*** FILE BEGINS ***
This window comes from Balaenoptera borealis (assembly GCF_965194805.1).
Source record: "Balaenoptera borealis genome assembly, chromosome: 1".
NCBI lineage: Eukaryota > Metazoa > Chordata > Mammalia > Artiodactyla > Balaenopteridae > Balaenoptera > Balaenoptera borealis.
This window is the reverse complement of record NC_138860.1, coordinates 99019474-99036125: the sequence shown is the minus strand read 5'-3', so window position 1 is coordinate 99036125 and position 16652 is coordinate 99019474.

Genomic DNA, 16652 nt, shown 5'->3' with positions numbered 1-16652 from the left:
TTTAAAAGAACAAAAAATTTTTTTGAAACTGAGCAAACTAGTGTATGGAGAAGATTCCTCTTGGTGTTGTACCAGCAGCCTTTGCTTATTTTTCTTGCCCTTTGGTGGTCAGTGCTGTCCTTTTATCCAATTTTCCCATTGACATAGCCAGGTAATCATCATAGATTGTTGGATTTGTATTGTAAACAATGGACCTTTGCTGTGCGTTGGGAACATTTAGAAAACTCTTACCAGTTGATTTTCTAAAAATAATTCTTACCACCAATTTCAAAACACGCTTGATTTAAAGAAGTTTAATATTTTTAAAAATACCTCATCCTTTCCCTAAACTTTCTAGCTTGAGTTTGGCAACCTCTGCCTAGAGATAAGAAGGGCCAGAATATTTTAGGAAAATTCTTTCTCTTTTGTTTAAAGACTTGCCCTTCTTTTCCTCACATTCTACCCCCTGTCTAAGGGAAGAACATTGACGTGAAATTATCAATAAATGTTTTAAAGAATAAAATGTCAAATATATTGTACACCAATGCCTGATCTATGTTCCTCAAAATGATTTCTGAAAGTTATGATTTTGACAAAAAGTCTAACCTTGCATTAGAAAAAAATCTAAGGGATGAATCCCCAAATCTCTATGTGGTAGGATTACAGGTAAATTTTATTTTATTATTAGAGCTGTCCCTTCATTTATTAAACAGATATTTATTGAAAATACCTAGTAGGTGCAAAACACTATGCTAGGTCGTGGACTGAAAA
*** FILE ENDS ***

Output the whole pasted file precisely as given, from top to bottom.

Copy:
This window comes from Balaenoptera borealis (assembly GCF_965194805.1).
Source record: "Balaenoptera borealis genome assembly, chromosome: 1".
NCBI lineage: Eukaryota > Metazoa > Chordata > Mammalia > Artiodactyla > Balaenopteridae > Balaenoptera > Balaenoptera borealis.
This window is the reverse complement of record NC_138860.1, coordinates 99019474-99036125: the sequence shown is the minus strand read 5'-3', so window position 1 is coordinate 99036125 and position 16652 is coordinate 99019474.

Genomic DNA, 16652 nt, shown 5'->3' with positions numbered 1-16652 from the left:
TTTAAAAGAACAAAAAATTTTTTTGAAACTGAGCAAACTAGTGTATGGAGAAGATTCCTCTTGGTGTTGTACCAGCAGCCTTTGCTTATTTTTCTTGCCCTTTGGTGGTCAGTGCTGTCCTTTTATCCAATTTTCCCATTGACATAGCCAGGTAATCATCATAGATTGTTGGATTTGTATTGTAAACAATGGACCTTTGCTGTGCGTTGGGAACATTTAGAAAACTCTTACCAGTTGATTTTCTAAAAATAATTCTTACCACCAATTTCAAAACACGCTTGATTTAAAGAAGTTTAATATTTTTAAAAATACCTCATCCTTTCCCTAAACTTTCTAGCTTGAGTTTGGCAACCTCTGCCTAGAGATAAGAAGGGCCAGAATATTTTAGGAAAATTCTTTCTCTTTTGTTTAAAGACTTGCCCTTCTTTTCCTCACATTCTACCCCCTGTCTAAGGGAAGAACATTGACGTGAAATTATCAATAAATGTTTTAAAGAATAAAATGTCAAATATATTGTACACCAATGCCTGATCTATGTTCCTCAAAATGATTTCTGAAAGTTATGATTTTGACAAAAAGTCTAACCTTGCATTAGAAAAAAATCTAAGGGATGAATCCCCAAATCTCTATGTGGTAGGATTACAGGTAAATTTTATTTTATTATTAGAGCTGTCCCTTCATTTATTAAACAGATATTTATTGAAAATACCTAGTAGGTGCAAAACACTATGCTAGGTCGTGGACTGAAAA